The reports of 240 gallium scans on 165 patients with Hodgkin's disease were reviewed to compare results with higher doses with those in earlier studies that employed lower doses. Tracer concentrations in specific sites were correlated with radiologic and pathologic reports and with the clinical courses of the patients studied. There were no significant differences in overall results between newer and older gallium scanning techniques. For untreated patients, the overall sensitivity was only 64%, but the overall specificity was 98%. For untreated patients and for patients with relapsing disease, the presence of gallium concentration in a specific site was highly predictive of active Hodgkin's disease at that site. However, for routine follow-up of treated patients, 95% of unsuspected relapses were missed by the scan, indicating the limited usefulness of negative scan results in this setting. For patients with residual abnormalities after therapy, demonstrated by other radiographic means, increased uptake of gallium in abdominal or peripheral lymph nodes also indicated active disease, although lack of uptake was reliable only in the mediastinum. Based on these results, it appears that the higher doses used in this study have not substantially improved the role of gallium scanning in this disease. Although it is potentially useful in providing confirmatory data at diagnosis or in patients with new or residual objective abnormalities after treatment, routine use of gallium scanning in Hodgkin's disease is not recommended.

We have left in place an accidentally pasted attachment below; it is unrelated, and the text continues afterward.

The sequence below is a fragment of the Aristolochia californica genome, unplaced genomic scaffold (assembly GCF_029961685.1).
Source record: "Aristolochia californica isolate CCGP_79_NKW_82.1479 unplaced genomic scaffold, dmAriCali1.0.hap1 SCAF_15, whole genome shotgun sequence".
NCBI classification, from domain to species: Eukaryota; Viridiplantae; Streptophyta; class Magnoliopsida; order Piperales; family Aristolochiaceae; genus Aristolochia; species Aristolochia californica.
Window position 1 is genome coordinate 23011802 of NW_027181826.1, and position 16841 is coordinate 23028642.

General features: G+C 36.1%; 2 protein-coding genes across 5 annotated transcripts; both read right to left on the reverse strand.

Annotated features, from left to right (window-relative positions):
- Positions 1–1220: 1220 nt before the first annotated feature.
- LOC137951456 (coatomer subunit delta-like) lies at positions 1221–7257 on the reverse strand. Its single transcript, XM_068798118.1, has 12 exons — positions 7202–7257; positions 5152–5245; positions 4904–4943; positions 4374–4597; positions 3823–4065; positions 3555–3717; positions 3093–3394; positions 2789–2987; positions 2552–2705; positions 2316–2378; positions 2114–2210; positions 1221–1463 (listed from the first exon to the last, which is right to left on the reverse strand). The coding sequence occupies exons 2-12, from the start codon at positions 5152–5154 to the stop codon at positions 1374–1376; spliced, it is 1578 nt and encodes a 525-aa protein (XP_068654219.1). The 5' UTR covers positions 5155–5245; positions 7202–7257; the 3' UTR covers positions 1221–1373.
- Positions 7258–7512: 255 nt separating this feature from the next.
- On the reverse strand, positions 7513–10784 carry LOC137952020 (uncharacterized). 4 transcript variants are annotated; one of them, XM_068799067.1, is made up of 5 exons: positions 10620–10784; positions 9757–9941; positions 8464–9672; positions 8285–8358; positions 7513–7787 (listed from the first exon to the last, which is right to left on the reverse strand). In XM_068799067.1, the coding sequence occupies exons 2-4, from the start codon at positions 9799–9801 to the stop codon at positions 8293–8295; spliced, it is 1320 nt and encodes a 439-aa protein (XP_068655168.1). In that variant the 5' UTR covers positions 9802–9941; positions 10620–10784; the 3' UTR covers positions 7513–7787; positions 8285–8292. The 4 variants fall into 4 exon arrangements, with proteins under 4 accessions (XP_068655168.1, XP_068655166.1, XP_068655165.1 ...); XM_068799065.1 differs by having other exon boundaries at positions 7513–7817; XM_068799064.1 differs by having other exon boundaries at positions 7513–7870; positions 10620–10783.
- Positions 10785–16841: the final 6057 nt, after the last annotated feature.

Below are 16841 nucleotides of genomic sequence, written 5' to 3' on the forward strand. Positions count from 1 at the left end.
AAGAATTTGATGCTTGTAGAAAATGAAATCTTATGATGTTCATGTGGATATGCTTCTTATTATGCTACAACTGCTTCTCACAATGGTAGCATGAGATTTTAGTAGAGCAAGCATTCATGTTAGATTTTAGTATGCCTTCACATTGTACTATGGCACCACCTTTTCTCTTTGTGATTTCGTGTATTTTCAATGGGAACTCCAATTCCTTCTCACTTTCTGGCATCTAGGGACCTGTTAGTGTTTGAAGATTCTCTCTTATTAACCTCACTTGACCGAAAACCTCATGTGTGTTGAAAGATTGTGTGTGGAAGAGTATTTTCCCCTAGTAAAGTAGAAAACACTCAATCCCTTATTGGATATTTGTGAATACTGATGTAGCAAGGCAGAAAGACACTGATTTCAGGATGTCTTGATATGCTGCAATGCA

|Number of pages||7|
|Publication status||Published - 1990|
ASJC Scopus subject areas
- Cancer Research